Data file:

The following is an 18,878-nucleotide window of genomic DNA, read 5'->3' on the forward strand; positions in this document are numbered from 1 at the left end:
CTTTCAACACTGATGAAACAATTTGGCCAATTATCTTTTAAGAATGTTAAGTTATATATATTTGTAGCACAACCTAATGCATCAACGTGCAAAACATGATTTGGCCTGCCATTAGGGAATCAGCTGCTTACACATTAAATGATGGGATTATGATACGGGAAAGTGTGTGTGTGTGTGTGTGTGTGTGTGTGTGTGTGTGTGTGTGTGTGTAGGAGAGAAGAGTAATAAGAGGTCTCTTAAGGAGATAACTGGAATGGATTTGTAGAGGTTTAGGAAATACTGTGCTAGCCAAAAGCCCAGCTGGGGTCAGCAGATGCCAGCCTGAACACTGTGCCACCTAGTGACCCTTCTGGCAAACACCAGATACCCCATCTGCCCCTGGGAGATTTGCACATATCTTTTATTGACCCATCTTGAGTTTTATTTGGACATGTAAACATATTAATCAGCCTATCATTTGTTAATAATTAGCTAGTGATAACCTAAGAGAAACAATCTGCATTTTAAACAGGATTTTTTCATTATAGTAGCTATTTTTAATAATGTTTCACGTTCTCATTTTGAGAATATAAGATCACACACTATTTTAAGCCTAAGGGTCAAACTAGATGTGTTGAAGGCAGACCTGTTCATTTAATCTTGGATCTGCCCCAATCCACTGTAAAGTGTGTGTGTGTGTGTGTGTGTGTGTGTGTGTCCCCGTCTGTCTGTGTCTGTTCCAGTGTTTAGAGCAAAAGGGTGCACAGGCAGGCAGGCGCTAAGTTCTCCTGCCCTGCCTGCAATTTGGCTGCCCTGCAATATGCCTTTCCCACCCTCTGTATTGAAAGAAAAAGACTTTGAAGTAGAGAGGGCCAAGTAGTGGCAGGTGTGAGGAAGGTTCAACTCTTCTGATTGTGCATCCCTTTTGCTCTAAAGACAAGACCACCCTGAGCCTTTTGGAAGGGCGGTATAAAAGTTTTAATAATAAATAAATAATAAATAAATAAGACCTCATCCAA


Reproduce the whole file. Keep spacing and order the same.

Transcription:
The following is an 18,878-nucleotide window of genomic DNA, read 5'->3' on the forward strand; positions in this document are numbered from 1 at the left end:
CTTTCAACACTGATGAAACAATTTGGCCAATTATCTTTTAAGAATGTTAAGTTATATATATTTGTAGCACAACCTAATGCATCAACGTGCAAAACATGATTTGGCCTGCCATTAGGGAATCAGCTGCTTACACATTAAATGATGGGATTATGATACGGGAAAGTGTGTGTGTGTGTGTGTGTGTGTGTGTGTGTGTGTGTGTGTGTGTGTAGGAGAGAAGAGTAATAAGAGGTCTCTTAAGGAGATAACTGGAATGGATTTGTAGAGGTTTAGGAAATACTGTGCTAGCCAAAAGCCCAGCTGGGGTCAGCAGATGCCAGCCTGAACACTGTGCCACCTAGTGACCCTTCTGGCAAACACCAGATACCCCATCTGCCCCTGGGAGATTTGCACATATCTTTTATTGACCCATCTTGAGTTTTATTTGGACATGTAAACATATTAATCAGCCTATCATTTGTTAATAATTAGCTAGTGATAACCTAAGAGAAACAATCTGCATTTTAAACAGGATTTTTTCATTATAGTAGCTATTTTTAATAATGTTTCACGTTCTCATTTTGAGAATATAAGATCACACACTATTTTAAGCCTAAGGGTCAAACTAGATGTGTTGAAGGCAGACCTGTTCATTTAATCTTGGATCTGCCCCAATCCACTGTAAAGTGTGTGTGTGTGTGTGTGTGTGTGTGTGTGTCCCCGTCTGTCTGTGTCTGTTCCAGTGTTTAGAGCAAAAGGGTGCACAGGCAGGCAGGCGCTAAGTTCTCCTGCCCTGCCTGCAATTTGGCTGCCCTGCAATATGCCTTTCCCACCCTCTGTATTGAAAGAAAAAGACTTTGAAGTAGAGAGGGCCAAGTAGTGGCAGGTGTGAGGAAGGTTCAACTCTTCTGATTGTGCATCCCTTTTGCTCTAAAGACAAGACCACCCTGAGCCTTTTGGAAGGGCGGTATAAAAGTTTTAATAATAAATAAATAATAAATAAATAAGACCTCATCCAA